Functional Programming in JavaScript

2012-09-14 00:00:00 +0100 by Alex R. Young

JavaScript has two parents: Scheme and Self. We can thank Self for all of the object-orientedness of JavaScript and indeed we do in our code and our tutorials. However, Scheme played just as important a role in the language's design, and we would do ourselves ill to overlook JavaScript's functional heritage.

What exactly does it mean for JavaScript to be functional? "Functional" merely describes a collection of traits a given language may or may not have. A language like Haskell has all of them: immutable variables, pattern matching, first class functions, and others. Some languages hardly have any, like C. While JavaScript certainly doesn't have immutable variables or pattern matching it does have a strong emphasis on first class functions; mutating, combining, and using these function objects for cleaner and more succinct code is the purpose of this tutorial.

Partial Application

Partial application is a technique for taking a function f and binding it against one or more arguments to produce a new function g with those arguments applied. We'll demonstrate this operation by adding a helper function p to Function's prototype.

Function.prototype.p = function() {
  // capture the bound arguments
  var args = Array.prototype.slice.call(arguments);
  var f = this;
  // construct a new function
  return function() {
    // prepend argument list with the closed arguments from above
    var inner_args = Array.prototype.slice.call(arguments);
    return f.apply(this, args.concat(inner_args))

var plus_two = function(x,y) { return x+y; };
var add_three = plus_two.p(3);
add_three(4); // 7


Composition is an operation that produces a new function z by nesting functions f and g. You can think of it in this way: z(x) == f(g(x)). Let's add a helper like we did for partial application.

Function.prototype.c = function(g) {
  // preserve f
  var f = this;
  // construct function z
  return function() {
    var args = Array.prototype.slice.call(arguments);
    // when called, nest g's return in a call to f
    return f.call(this, g.apply(this, args));

var greet = function(s) { return 'hi, ' + s; };
var exclaim = function(s) { return s + '!'; };
var excited_greeting = greet.c(exclaim);
excited_greeting('Pickman') // hi, Pickman!


Flipping at first seems like a scary and arbitrary thing to do to a poor Function. However, it is useful when one desires to use partial application to bind arguments other than the first. To perform a flip we take function f which takes parameters (a,b) and construct a function g which takes parameters (b,a).

Function.prototype.f = function() {
  // preserve f
  var f = this;
  // construct g
  return function() {
    var args = Array.prototype.slice.call(arguments);
    // flip arguments when called
    return f.apply(this, args.reverse());

var div = function(x,y) { return x / y; };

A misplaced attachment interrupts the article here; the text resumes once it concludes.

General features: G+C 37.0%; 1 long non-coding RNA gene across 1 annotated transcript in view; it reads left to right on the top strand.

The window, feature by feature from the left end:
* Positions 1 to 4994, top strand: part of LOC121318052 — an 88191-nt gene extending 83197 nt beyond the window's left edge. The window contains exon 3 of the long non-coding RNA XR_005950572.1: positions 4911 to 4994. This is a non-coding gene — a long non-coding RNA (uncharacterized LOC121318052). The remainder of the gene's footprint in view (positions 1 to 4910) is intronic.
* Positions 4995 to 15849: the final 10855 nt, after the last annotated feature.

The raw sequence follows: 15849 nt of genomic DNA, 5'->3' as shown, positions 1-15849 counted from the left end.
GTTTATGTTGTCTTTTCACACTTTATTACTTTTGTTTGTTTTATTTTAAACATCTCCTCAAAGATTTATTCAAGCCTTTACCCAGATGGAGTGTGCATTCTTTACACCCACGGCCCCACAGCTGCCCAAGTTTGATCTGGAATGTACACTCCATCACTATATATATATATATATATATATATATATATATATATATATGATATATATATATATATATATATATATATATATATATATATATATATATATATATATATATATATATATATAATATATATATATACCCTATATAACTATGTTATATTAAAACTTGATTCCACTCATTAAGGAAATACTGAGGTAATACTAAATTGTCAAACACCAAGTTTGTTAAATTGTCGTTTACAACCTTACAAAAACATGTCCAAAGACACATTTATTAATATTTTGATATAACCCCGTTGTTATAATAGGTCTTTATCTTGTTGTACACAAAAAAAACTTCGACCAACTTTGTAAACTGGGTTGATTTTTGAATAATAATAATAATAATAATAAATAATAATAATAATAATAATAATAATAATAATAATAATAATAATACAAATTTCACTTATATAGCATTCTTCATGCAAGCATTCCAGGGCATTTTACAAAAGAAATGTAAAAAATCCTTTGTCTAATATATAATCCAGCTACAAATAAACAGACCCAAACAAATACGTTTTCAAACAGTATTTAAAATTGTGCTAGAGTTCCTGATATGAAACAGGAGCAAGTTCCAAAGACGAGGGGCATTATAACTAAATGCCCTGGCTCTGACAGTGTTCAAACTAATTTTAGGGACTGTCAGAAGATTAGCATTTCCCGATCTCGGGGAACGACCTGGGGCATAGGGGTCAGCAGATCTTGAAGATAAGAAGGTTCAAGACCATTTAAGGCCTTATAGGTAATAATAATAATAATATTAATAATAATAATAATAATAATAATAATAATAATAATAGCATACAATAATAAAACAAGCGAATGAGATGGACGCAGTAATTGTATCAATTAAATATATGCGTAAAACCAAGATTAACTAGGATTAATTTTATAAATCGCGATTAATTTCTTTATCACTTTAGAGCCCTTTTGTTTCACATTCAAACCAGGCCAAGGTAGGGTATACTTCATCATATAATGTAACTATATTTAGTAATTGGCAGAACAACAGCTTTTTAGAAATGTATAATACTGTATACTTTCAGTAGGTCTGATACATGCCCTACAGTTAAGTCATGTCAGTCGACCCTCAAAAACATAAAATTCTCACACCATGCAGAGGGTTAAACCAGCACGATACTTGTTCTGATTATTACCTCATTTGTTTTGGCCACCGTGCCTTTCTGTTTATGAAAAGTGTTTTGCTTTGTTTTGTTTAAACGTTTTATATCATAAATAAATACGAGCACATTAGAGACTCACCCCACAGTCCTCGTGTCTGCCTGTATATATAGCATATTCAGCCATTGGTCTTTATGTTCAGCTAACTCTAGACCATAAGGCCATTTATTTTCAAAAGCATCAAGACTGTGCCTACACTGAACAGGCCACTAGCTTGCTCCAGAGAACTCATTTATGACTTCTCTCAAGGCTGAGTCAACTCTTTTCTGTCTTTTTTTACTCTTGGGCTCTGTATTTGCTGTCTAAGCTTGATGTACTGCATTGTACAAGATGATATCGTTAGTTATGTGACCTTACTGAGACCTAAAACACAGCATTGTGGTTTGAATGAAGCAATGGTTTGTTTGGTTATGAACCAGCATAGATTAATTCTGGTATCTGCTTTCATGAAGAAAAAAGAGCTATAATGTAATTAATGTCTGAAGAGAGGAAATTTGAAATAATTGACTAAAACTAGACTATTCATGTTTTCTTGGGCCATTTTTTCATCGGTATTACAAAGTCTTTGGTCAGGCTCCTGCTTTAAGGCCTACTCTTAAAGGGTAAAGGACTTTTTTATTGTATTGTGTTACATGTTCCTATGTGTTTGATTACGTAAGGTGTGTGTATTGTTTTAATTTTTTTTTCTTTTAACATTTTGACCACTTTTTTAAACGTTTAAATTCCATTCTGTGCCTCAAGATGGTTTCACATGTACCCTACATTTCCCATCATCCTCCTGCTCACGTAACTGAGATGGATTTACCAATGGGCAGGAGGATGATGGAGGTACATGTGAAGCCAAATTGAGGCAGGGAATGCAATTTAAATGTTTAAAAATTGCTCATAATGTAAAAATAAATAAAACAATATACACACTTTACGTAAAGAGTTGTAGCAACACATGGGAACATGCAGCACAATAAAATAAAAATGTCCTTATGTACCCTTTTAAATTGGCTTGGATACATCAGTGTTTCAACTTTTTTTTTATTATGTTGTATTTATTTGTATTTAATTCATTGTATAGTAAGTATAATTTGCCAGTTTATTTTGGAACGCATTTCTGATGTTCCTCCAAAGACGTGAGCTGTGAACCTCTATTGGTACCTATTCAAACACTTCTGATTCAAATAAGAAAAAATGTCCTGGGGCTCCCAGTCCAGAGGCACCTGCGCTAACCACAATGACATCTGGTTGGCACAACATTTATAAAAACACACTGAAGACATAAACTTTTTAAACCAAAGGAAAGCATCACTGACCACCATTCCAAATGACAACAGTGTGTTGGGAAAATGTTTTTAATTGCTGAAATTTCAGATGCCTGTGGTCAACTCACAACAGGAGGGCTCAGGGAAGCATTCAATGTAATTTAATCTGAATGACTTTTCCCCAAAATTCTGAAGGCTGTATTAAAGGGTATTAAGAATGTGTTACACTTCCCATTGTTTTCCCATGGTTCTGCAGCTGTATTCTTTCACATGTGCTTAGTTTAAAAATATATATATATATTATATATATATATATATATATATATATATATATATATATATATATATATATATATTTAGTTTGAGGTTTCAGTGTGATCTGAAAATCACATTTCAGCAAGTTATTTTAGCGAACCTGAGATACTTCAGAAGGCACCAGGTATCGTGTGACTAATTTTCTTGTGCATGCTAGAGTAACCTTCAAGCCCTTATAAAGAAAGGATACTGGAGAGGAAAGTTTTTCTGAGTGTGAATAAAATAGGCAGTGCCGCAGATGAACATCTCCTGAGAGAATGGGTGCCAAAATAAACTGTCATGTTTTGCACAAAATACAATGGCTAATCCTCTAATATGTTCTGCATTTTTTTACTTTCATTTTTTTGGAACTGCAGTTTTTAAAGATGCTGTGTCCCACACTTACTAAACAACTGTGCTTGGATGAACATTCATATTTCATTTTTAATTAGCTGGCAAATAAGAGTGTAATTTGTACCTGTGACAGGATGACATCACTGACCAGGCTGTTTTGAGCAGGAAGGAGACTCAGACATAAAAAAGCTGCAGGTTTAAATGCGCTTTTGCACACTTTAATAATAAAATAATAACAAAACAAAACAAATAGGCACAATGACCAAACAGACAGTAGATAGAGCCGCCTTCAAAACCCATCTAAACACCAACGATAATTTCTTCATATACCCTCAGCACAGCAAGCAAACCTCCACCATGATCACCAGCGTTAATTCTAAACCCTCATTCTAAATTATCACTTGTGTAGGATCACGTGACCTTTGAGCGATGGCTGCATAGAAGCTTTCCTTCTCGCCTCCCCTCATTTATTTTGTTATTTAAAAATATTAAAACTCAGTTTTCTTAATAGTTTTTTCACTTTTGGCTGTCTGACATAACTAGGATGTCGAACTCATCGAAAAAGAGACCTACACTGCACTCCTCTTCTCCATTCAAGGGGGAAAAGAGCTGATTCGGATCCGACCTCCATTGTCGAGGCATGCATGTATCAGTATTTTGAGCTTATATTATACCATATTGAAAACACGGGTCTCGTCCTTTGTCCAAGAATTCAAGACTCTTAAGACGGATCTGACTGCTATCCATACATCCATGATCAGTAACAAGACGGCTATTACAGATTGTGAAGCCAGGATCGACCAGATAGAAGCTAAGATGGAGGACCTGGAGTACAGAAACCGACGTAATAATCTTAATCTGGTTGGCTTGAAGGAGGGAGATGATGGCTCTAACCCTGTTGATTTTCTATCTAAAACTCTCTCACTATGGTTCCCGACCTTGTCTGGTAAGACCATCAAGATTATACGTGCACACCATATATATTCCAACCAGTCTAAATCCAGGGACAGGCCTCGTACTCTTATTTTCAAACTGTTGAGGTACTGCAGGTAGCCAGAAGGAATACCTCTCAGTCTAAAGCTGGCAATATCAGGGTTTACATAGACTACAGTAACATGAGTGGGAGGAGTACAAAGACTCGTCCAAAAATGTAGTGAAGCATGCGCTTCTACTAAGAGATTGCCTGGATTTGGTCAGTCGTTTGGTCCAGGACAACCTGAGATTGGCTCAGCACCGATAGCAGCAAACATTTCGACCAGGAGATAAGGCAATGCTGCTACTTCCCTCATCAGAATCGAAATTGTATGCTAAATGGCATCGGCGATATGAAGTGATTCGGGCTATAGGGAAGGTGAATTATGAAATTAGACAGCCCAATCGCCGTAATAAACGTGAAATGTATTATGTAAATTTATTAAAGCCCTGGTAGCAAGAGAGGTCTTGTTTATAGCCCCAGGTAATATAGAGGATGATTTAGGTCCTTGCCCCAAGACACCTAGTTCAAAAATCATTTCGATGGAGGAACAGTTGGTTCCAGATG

div(1, 2) // 0.5
div.f()(1,2) // 2

Point-Free Style

Point-free programming is a style of coding that one doesn't see much outside of languages like Haskell or OCaml. However, it can help drastically reduce the use of the rather verbose function declaration syntax omnipresent in JavaScript code. Programming in a point-free style is made possible by our helpers above, and we'll combine them to illustrate this concept.

// We'll start by solving the following problem in a non point-free way.
// Produce a function which, given a list, returns the same list with
// every number made negative.

// First, declare some helpers:
var negate = function(x) { return -1 * x; };
var abs = function(x) { return Math.abs(x); };
var map = function(a, f) { return a.map(f); };
var numbers = [-1, 2, 0, -2, 3, 4, -6]

var negate_all = function(array) { return map(array, function(x) { return negate(abs(x)) };
negate_all(numbers); // [-1, -2, 0, -2, -3, -4, -6]

// That solves it; but we can do better:

var negate_all = map.f().p(negate.c(abs));
negate_all(numbers); // [-1, -2, 0, -2, -3, -4, -6]

What did we do here? First, we flipped map's signature to be (f,a); this allows us to then partially apply a function to map and turn it into a function that takes only a single parameter: the array we wish to negate. But what function do we want to bind to our map? The result of negate.c(abs), which represents a function that does negate(abs(x)). We've produced the same function in the end and solved our problem. In the former attempt, we declare a new function to imperatively do what we wish; in the latter we construct a new function based on functions we already have.

What makes this point-free? Note the redundancy of the array argument in the former declaration. We already have a function that knows how to produce a new array from an existing one; why not convert that function into a new one to do what we want? We cut characters by 37% and, for many, achieve better readability.


In the end, functional programming is a matter of taste. For some it is a thing of subtle beauty and for others a wild nest of parentheses. This tutorial is a suggestion of styles that might be and is in no way a 'Functional is better' argument. If this has piqued the reader's interest, she or he may be interested in the following resources: